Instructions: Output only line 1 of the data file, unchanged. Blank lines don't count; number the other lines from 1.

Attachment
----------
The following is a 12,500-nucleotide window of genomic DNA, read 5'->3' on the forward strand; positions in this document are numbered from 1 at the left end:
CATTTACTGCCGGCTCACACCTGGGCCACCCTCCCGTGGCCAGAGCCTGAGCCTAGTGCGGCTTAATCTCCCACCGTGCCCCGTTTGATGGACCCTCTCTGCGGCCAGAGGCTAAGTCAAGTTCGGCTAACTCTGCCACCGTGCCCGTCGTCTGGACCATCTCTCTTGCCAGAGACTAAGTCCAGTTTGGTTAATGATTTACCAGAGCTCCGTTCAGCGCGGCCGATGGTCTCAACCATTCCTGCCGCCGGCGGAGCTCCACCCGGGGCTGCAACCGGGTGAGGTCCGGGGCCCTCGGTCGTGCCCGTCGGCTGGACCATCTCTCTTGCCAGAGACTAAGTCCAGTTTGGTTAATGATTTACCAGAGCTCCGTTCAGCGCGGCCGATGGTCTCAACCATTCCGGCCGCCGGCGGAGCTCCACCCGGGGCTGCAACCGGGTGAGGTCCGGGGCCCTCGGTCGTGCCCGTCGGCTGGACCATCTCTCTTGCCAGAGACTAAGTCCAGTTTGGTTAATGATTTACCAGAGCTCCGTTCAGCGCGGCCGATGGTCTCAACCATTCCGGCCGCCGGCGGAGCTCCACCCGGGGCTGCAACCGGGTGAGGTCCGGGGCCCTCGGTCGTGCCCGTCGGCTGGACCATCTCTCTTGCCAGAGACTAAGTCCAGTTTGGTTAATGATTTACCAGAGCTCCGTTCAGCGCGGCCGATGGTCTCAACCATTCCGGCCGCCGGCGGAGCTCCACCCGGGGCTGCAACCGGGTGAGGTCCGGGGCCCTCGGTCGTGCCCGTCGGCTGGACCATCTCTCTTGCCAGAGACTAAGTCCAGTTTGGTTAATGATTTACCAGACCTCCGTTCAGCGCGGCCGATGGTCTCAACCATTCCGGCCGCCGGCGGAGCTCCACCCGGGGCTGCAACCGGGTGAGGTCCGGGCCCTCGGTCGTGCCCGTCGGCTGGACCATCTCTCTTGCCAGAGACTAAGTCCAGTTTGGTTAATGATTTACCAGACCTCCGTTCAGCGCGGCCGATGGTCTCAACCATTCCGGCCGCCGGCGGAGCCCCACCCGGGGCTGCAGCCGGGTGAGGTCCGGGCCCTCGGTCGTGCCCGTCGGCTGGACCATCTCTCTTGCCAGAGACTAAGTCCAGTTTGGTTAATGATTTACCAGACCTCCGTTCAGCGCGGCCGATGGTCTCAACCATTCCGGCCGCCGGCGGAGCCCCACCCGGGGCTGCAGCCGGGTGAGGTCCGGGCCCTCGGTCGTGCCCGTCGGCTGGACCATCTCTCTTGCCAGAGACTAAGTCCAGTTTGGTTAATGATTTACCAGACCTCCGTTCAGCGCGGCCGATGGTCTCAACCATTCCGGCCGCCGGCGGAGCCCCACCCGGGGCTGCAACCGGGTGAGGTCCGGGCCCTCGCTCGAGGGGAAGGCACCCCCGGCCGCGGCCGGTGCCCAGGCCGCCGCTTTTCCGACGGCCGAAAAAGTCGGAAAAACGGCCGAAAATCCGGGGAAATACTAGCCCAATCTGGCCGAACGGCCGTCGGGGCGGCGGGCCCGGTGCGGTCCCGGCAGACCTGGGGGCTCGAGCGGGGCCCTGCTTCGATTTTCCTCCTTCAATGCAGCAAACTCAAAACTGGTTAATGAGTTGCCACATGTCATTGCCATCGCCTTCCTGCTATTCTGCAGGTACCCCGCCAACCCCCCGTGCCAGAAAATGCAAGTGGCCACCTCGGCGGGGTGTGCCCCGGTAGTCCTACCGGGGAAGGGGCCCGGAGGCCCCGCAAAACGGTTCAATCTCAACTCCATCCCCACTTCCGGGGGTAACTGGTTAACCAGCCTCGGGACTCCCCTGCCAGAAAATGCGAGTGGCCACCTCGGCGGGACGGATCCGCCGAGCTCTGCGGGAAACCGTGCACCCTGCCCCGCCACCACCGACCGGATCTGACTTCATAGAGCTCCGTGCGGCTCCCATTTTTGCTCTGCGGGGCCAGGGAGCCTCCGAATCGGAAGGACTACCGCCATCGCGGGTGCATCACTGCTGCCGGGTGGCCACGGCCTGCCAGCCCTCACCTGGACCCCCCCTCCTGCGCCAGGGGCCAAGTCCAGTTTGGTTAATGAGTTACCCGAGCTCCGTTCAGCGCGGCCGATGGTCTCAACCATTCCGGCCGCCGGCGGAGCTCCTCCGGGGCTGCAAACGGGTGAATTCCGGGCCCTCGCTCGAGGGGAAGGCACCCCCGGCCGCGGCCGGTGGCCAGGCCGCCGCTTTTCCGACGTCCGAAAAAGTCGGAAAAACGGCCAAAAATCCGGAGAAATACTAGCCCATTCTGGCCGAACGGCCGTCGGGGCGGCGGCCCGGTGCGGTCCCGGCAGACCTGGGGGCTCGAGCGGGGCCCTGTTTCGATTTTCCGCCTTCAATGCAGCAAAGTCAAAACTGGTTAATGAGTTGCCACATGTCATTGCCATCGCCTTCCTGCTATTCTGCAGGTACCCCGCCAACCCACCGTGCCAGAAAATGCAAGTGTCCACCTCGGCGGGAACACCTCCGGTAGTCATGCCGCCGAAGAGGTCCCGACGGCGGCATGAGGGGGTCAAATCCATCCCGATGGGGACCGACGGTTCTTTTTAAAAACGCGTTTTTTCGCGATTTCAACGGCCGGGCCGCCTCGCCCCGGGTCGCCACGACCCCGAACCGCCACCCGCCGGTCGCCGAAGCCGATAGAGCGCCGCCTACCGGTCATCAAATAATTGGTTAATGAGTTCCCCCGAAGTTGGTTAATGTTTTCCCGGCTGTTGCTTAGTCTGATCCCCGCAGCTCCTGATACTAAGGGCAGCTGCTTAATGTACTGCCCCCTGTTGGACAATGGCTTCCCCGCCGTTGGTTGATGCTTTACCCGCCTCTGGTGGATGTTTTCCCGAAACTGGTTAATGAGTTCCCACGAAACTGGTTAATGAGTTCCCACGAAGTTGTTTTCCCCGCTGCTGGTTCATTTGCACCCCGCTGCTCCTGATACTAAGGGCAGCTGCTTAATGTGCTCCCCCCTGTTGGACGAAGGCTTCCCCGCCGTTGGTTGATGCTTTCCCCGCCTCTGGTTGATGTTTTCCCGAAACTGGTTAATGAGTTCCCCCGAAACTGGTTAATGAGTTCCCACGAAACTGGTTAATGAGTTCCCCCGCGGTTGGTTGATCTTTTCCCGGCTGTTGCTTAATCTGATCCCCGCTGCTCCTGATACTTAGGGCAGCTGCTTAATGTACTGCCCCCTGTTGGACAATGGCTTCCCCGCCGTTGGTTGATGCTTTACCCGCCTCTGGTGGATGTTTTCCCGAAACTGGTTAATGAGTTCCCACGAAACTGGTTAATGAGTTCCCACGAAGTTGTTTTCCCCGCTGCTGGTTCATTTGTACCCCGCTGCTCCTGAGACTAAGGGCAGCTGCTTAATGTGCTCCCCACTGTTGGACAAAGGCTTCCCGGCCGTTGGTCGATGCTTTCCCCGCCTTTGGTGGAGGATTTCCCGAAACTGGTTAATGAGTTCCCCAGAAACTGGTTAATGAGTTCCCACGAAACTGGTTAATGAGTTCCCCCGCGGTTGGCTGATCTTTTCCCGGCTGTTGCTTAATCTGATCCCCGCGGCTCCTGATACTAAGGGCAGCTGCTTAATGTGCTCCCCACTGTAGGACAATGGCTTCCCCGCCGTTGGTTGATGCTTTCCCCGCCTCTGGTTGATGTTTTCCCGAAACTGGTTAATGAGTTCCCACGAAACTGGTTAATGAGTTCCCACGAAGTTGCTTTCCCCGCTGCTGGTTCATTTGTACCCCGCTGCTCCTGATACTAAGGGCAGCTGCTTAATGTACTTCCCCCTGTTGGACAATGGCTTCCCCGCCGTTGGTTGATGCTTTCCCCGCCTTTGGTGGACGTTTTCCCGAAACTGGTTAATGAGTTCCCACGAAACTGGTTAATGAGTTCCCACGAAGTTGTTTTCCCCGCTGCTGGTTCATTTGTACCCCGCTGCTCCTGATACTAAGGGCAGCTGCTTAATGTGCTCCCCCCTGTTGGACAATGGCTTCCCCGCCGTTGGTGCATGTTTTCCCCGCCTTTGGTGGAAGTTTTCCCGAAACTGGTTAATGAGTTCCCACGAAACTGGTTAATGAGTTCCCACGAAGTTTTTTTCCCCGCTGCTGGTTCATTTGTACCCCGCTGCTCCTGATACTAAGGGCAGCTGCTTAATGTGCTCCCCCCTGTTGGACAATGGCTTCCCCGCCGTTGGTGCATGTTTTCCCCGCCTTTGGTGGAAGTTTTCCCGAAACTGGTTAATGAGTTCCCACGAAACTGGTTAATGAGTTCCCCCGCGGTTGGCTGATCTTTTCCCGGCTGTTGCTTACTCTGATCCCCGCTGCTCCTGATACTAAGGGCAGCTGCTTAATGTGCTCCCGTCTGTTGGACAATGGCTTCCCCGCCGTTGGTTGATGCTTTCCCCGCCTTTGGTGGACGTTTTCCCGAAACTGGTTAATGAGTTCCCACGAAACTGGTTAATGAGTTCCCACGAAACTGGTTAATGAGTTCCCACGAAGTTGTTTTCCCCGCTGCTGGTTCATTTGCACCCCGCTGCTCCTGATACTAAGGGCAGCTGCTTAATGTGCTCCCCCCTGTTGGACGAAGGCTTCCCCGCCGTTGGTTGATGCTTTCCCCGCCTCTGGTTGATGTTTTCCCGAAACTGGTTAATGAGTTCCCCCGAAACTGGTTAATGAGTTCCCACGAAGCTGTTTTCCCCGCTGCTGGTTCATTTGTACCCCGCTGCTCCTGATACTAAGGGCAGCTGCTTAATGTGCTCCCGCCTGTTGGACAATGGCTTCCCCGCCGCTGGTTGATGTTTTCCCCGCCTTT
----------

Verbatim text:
The following is a 12,500-nucleotide window of genomic DNA, read 5'->3' on the forward strand; positions in this document are numbered from 1 at the left end: